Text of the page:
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Burlesque Business Advice - Money - Chicago Burlesque Dancer Red Hot Annie Weinert
She really makes the wieners boil!

Red Hot Annie / Ann Marie Weinert
Date: 2014-01-22 07:59
Subject: Burlesque Business Advice - Money
Security: Public
Tags:advice for new performers, burlesque business
MONEY
Q: I was recently asked to perform at a local fringe festival. It's relatively new and they are having a fundraiser to off set the cost of the bigger event. They don't pay performers for the fundraiser but said last year the girls passed the hat after each act and made good tips. They do pay for the bigger event. Have you heard of this being done? From a personal standpoint I can totally handle it. More crowd interaction, a chance to say thank you? Sure! However I'm getting some disapproving looks when I mentioned it to a couple other people. Just wondering your take on it?

In my experience, passing the hat is an excellent way to bring in a little extra something for the performers. I don't personally see any issue with accepting tips, especially if they are collected in a way that allows the performer dignity (in Chicago, Vaudezilla has our pick-up girls do the hat passing, for example).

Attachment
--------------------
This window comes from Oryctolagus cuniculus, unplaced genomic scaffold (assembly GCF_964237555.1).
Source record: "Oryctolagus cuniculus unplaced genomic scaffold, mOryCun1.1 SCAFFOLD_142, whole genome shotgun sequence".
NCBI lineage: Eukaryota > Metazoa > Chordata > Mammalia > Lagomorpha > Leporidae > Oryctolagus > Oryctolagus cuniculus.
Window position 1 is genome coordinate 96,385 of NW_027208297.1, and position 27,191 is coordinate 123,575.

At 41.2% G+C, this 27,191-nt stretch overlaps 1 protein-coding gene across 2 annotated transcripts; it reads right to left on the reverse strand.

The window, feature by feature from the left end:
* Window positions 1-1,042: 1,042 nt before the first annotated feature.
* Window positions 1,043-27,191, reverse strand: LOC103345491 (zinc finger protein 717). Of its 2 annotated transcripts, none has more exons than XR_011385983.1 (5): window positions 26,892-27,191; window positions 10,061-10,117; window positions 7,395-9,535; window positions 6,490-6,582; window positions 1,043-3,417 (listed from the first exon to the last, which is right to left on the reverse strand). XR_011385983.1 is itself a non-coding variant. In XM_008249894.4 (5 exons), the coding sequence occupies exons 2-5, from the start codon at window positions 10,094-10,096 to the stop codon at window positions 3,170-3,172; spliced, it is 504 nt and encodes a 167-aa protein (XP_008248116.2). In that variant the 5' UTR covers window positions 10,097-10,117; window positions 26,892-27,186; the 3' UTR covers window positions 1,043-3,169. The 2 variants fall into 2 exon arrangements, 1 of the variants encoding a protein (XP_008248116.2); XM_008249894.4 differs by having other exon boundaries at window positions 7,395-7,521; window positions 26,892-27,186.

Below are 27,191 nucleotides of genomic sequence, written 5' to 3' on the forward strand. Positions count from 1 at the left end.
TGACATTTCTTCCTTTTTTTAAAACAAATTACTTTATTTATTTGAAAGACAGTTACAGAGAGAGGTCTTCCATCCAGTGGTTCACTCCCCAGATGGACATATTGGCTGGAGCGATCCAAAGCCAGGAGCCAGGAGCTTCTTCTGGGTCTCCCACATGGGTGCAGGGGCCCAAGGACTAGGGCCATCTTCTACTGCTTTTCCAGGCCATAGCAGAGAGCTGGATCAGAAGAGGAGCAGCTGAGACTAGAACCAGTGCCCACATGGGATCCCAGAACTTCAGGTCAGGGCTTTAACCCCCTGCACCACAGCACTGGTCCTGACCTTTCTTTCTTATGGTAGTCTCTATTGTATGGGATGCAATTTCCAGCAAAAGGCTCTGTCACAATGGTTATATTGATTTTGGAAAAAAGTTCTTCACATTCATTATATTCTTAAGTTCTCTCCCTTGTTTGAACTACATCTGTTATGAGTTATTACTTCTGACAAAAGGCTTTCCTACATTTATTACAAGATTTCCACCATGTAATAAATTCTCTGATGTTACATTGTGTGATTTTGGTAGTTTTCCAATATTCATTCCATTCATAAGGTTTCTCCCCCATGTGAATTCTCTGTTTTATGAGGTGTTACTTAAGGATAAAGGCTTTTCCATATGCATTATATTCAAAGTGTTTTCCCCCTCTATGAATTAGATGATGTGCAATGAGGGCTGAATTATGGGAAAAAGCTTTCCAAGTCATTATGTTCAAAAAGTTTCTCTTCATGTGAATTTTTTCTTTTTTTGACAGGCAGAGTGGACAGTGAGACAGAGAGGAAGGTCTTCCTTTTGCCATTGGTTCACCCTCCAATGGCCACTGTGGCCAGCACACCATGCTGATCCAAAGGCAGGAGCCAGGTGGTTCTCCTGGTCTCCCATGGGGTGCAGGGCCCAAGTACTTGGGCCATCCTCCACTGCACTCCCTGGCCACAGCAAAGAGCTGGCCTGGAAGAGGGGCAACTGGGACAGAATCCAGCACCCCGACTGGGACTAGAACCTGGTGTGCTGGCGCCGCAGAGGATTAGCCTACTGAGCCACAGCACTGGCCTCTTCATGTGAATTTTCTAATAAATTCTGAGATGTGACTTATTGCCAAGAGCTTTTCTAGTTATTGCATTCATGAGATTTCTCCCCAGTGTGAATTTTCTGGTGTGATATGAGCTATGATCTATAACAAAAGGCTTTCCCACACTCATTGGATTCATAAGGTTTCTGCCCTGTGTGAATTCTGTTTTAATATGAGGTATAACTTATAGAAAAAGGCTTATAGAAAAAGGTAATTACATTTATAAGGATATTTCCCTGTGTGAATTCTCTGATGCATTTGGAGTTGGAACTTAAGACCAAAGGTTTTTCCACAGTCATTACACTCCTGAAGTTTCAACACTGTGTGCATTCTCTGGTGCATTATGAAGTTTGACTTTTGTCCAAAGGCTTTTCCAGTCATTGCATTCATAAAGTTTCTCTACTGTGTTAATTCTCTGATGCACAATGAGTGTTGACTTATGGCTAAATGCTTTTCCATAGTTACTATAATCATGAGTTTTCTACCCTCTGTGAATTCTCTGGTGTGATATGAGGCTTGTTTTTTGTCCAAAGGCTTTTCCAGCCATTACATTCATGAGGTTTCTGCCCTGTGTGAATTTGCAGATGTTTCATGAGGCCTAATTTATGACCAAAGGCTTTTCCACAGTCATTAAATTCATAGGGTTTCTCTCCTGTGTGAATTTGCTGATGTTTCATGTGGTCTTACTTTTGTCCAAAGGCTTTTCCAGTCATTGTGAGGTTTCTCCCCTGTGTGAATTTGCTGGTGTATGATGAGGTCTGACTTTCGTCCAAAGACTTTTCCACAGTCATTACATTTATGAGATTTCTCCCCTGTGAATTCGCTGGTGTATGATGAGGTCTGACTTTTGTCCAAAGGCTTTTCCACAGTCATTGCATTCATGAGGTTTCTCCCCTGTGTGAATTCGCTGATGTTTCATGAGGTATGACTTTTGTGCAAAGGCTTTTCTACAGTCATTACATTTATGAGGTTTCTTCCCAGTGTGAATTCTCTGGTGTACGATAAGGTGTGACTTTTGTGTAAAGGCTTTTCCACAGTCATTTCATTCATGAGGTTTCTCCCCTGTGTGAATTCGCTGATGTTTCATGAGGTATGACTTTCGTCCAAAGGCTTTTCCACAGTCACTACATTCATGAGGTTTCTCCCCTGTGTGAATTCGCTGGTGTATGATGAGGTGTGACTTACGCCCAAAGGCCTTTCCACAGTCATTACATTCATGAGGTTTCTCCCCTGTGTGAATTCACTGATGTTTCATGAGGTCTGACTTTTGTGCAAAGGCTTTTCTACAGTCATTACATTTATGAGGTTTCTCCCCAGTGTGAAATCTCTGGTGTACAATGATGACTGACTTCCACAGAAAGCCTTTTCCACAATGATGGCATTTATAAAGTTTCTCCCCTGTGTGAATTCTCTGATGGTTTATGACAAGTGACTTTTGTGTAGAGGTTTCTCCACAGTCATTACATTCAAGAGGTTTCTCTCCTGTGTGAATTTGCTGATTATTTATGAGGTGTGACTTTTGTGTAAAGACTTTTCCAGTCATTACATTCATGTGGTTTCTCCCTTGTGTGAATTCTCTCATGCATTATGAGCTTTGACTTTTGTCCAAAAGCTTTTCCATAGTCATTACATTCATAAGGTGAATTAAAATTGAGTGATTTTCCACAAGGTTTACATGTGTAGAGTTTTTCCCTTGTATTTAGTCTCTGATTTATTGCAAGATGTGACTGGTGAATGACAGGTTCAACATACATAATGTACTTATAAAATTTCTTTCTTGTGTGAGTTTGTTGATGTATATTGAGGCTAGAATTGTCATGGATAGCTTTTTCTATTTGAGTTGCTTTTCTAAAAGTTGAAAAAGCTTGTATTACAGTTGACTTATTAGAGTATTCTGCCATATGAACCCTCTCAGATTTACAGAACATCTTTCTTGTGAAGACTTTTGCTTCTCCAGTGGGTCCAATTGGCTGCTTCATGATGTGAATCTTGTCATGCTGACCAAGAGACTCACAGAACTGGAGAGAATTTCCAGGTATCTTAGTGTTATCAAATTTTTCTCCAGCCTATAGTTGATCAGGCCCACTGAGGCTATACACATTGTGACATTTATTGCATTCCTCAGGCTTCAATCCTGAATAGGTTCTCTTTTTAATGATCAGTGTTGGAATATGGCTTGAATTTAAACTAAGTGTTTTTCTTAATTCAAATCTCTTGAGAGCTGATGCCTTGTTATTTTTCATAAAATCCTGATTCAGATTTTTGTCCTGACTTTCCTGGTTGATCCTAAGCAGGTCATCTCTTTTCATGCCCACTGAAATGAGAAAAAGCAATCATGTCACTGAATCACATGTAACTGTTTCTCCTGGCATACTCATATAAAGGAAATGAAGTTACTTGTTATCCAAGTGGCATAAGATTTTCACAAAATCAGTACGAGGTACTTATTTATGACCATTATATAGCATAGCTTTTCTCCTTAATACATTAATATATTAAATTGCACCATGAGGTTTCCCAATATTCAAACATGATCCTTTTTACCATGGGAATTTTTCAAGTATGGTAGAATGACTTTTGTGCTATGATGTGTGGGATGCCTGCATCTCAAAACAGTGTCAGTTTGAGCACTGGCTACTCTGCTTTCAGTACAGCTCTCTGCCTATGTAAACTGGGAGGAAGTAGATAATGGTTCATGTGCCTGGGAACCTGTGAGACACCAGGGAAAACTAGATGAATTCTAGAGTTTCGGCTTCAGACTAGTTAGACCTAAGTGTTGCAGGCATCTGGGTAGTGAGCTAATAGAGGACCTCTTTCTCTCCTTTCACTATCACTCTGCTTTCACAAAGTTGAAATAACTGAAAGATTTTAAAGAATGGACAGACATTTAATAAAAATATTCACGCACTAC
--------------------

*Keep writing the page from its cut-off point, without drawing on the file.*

Different areas of the country have varying viewpoints on tips, though. I've been on stages where the audience threw waded up dollar bills on stage. It doesn't bother me, but some of my gals felt like it was disrespectful. As always, you can expect a wide range of reactions to money situations as they pertain to burlesque, but ultimately there are a lot of right ways to do tips and you should decide for yourself what you prefer.

Actually, the only major thing that gives me pause is that you're considering doing the show for "tips only" - I've found that this is usually a bad precident to set for venues/producers. Have you considered asking for a small minimum (in addition to tips)? Even just $15 to cover your lashes & stockings?

Unless the fundraiser is being thrown by someone you really know for a cause that you really believe in, you need to be aware that money is being made - and that the business savvy thing to do in these situations is to position yourself as a performer who is paid well for her work and is making an *exception* to take a lower guaranatee (even if that's not true, it'll be better for your future opportunities to make it a policy never to work for free).

Remember that every person you come in contact with professionaly will be making a generalization about burlesque performers based on what they experience with you - and no one wants producers walking away with an impression that "burlesque dancers don't need to get paid."

There are - of course - always exceptions, but make sure you are really examining the event prior to agreeing to do any event for "tips only."

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